NBA Handicapping: Brad Stevens and the Boston Celtics
by Trevor Whenham - 11/7/2013
I haven’t been as excited about anything in the NBA for a long time as I was when the Boston Celtics hired Brad Stevens as their new head coach. I am not a particular fan of the Celtics or of Butler, so it wasn’t a personal thing. It is incredibly obvious, though, that Stevens is a special coach, so it is going to be endlessly fascinating to see what he can do on the basketball world’s biggest stage.
For handicappers, Stevens creates some challenges — especially because his is a high-profile hire and he coaches a very public team. What can be expected of him, and can he provide value for bettors? Here are five factors to consider:
Stevens will do everything different
When the Celtics hired Stevens from Butler, they got a gem of a coach. They also signed on for a long and at times painful process of change. This isn’t a tweak — it’s a complete overhaul, and a total rebuild. Stevens is innovative with his approaches, and he is not coming into this with any background in the NBA. That can be negative in that he needs to learn how things work and what he can and can’t get away with when dealing with pros. It’s also a real positive, though, because he can have the confidence to do what he believes is right without the second-guessing brought on by other stops along the way. At this point the important thing to remember — even if an impatient betting public starts to forget it — is that Stevens is an exceptional coach who is going to make some real progress with this team if given the time and resources he needs to do so.
It’s not about wins or losses
There is no one who can rationally think that this team is going to be a playoff team or anything close to it. When you know a team isn’t going to win a lot of games, then, as a handicapper it doesn’t make any sense to be concerned when the team loses games. They started 0-4 before getting their first win. I don’t care if they had gone 0-82. What I want to see is if the team is making real progress. Are they using the young players that they are going to be building around? Are those players growing in their effectiveness? Is the team making fewer of the same mistakes as the season goes along? Is the team continuing to play with effort and intensity even as the season is lost? If this is a better team in March than they are in November then the record really doesn’t matter. More significantly, if they keep improving while losing they are going to deliver more and more value to the bettors who are smart enough to understand that the win column is not what matters most.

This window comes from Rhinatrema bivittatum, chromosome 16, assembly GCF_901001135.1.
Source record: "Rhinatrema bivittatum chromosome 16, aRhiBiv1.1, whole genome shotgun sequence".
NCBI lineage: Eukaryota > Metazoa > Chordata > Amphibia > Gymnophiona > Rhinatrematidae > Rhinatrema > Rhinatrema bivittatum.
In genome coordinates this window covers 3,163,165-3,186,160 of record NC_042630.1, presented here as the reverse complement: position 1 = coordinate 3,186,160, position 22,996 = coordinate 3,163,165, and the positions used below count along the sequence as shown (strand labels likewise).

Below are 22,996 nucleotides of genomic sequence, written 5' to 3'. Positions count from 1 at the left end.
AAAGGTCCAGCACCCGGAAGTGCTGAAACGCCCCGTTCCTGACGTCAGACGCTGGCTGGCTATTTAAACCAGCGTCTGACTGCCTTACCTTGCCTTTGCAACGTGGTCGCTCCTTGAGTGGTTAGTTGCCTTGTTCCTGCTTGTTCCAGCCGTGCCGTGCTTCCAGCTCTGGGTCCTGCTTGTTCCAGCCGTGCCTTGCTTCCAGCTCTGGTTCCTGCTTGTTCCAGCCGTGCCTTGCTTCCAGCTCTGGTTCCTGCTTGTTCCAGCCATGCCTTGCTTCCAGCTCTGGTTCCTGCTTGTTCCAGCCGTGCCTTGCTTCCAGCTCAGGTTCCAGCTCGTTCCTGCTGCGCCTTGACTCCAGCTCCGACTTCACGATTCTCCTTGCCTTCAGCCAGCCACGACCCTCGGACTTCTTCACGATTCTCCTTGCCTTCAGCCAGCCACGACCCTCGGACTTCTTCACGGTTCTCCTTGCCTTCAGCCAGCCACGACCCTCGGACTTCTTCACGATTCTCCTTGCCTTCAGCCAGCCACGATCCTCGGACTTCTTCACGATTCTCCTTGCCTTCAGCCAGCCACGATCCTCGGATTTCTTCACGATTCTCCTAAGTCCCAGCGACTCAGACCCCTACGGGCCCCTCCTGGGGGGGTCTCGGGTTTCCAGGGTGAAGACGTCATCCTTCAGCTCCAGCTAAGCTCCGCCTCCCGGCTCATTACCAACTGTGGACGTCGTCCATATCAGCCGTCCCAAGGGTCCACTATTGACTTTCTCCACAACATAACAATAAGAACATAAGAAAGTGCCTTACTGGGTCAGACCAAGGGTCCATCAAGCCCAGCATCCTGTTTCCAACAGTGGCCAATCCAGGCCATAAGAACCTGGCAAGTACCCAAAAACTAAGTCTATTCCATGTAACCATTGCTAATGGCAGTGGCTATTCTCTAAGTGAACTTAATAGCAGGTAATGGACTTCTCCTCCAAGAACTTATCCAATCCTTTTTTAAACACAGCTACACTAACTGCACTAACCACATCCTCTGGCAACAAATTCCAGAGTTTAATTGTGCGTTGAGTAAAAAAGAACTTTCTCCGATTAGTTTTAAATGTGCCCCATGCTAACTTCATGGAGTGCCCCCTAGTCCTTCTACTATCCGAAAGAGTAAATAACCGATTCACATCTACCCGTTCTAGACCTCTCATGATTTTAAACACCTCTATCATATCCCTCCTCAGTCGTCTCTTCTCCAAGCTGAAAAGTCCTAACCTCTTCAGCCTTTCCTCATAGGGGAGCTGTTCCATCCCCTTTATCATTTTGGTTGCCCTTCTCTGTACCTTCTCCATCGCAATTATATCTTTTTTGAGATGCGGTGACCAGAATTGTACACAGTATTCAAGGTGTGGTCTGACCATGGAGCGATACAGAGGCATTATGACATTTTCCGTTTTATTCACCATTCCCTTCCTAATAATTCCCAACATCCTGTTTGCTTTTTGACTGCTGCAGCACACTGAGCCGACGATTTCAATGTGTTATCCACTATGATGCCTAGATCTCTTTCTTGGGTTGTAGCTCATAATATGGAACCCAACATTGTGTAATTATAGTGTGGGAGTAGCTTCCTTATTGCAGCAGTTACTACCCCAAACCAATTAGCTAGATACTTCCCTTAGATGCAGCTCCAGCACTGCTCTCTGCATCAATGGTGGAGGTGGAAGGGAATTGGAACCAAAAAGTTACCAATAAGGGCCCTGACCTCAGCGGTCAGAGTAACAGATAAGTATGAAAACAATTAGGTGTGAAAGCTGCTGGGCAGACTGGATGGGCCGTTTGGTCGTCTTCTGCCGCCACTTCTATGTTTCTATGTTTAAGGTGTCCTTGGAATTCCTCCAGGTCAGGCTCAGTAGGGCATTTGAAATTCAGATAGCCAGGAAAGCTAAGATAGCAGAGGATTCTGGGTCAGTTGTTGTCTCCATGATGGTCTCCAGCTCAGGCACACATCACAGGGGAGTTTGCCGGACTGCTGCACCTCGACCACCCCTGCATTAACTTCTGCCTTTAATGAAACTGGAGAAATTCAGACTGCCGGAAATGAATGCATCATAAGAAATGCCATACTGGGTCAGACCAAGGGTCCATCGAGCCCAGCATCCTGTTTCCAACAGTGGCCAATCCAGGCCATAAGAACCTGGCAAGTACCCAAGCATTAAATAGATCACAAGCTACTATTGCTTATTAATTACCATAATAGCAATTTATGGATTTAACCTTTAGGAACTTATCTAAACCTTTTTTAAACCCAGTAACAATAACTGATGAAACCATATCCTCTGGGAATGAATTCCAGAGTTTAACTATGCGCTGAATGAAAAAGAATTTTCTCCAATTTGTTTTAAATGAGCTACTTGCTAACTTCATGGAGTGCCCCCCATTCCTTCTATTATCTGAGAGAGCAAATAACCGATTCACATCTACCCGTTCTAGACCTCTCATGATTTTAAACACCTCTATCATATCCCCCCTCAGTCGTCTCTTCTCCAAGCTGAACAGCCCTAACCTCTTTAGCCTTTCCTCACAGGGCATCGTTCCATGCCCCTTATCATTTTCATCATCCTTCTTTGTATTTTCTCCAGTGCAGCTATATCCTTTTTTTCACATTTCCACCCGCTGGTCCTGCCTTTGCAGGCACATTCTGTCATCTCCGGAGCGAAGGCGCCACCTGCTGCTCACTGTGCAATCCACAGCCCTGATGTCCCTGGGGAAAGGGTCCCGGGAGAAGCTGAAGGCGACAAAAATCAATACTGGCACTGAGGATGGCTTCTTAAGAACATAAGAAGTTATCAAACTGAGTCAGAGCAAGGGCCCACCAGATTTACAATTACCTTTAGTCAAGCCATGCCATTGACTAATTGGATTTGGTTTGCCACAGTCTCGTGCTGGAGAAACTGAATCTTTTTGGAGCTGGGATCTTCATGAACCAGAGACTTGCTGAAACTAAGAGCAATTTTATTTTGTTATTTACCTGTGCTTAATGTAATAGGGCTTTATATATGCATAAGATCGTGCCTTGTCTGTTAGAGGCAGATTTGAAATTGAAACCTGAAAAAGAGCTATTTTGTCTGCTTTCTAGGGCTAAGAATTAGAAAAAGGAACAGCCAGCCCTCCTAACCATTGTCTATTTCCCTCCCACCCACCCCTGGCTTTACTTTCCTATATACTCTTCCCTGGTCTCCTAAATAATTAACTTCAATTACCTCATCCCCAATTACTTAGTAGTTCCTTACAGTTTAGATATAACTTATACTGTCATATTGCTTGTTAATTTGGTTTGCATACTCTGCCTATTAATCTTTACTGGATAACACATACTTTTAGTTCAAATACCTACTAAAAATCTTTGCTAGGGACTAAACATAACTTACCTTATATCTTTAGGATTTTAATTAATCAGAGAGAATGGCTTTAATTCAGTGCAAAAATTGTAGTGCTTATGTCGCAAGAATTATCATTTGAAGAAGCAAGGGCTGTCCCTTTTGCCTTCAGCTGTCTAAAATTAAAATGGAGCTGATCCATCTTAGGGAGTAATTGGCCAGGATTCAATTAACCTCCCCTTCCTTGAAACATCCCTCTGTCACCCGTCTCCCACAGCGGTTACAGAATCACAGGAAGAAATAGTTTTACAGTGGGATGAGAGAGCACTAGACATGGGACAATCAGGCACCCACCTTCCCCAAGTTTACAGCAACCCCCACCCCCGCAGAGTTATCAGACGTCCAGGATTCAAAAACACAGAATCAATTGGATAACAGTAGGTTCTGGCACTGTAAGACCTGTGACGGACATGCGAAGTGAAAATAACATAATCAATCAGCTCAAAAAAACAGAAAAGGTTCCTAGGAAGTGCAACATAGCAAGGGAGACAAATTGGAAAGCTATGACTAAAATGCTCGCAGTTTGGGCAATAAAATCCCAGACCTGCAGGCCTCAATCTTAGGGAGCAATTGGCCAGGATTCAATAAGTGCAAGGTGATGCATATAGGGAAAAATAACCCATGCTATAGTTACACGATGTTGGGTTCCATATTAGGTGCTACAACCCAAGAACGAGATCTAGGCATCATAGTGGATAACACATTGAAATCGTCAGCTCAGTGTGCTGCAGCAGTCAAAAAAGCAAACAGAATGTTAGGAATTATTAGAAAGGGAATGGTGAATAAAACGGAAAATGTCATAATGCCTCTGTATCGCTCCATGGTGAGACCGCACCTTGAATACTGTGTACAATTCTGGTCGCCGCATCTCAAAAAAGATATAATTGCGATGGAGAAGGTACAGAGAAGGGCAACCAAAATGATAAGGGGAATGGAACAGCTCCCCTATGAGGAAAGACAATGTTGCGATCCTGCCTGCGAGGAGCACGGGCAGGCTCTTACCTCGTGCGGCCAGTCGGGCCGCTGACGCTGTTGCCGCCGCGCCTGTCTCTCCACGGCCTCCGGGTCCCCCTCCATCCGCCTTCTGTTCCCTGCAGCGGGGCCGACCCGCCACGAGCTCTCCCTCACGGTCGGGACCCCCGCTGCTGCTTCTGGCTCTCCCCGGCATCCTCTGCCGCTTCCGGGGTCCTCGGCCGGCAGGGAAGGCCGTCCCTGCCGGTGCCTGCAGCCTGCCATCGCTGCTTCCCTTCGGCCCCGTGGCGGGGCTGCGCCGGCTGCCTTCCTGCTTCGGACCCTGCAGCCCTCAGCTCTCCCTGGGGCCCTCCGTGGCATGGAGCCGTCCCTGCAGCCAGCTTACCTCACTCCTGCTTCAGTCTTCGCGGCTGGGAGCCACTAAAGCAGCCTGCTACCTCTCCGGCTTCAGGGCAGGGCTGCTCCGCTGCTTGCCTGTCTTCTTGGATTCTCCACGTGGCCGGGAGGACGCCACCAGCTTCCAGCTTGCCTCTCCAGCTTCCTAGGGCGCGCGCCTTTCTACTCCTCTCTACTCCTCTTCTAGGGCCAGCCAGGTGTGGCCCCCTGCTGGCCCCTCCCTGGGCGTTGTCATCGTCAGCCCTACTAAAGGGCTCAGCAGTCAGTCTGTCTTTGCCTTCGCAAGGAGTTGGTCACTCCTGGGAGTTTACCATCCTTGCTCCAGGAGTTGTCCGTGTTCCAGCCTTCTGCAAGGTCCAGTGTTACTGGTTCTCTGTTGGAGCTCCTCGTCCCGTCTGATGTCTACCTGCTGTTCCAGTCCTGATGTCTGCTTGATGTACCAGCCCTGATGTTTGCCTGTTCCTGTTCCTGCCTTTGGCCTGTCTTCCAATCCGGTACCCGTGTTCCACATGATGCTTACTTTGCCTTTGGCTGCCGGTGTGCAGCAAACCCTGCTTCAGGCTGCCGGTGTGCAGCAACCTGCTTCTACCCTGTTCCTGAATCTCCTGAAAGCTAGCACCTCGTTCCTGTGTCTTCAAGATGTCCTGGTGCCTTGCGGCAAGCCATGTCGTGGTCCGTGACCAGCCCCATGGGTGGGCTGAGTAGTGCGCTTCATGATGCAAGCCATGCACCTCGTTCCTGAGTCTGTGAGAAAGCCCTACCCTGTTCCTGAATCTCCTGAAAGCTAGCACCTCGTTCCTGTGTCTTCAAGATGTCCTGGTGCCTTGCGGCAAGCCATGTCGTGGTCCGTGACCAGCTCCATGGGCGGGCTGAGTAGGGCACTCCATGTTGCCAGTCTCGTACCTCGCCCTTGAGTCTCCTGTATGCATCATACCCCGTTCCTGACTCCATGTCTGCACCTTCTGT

Rondo is still out
Point guard Rajon Rondo is coming back from an ACL injury suffered on Jan. 25. He is practicing without contact, and he could be on the court as soon as December. He’s clearly the best player on this team, and he will be a difference-maker. As it sits now, the team doesn’t have a good point option. They have undrafted rookie Phil Pressey and a lot of guys more suited to be shooting guards. Having a true point guard — never mind one of the best in the sport — will obviously have a transformative impact on the team.
They are playing tough
When you watch this team, you can see they aren’t any good, but more significantly you can see their effort — the same relentless effort that marked Stevens’ teams at Butler. As bettors, a good indicator of effort for bad teams is their ATS record. If they are delivering profits for bettors then they are outperforming the expectations people have — and that comes from effort. This Boston team is just 1-4 so far, but they are 3-2 ATS. They are just a hair away form 4-1 ATS, too — Detroit scored three late free throws when Boston was intentionally fouling late, and they covered the spread by a single point as a result.
The roster needs feeling out
Danny Ainge is a very good general manager, and he is taking a long-term view. When you look at this roster, it’s obvious that there are some major holes in some spots and some real surpluses of players in other areas. There are some major trades and shakeups coming with this team. Before that can happen, though, Ainge and Stevens need to get a sense of what they have, which young players are going to be foundational, what they can work with, and which assets are going to be valuable on the market. Brandon Bass, for example, is a player who has really exceeded expectations, and he will likely be traded thanks to his increased value. We will have a much better sense of what to expect from this team the closer we get to the trade deadline and a better sense again heading into next season. The team is taking a very long-term view right now, so bettors will be well served to do the same.
Read more articles by Trevor Whenham
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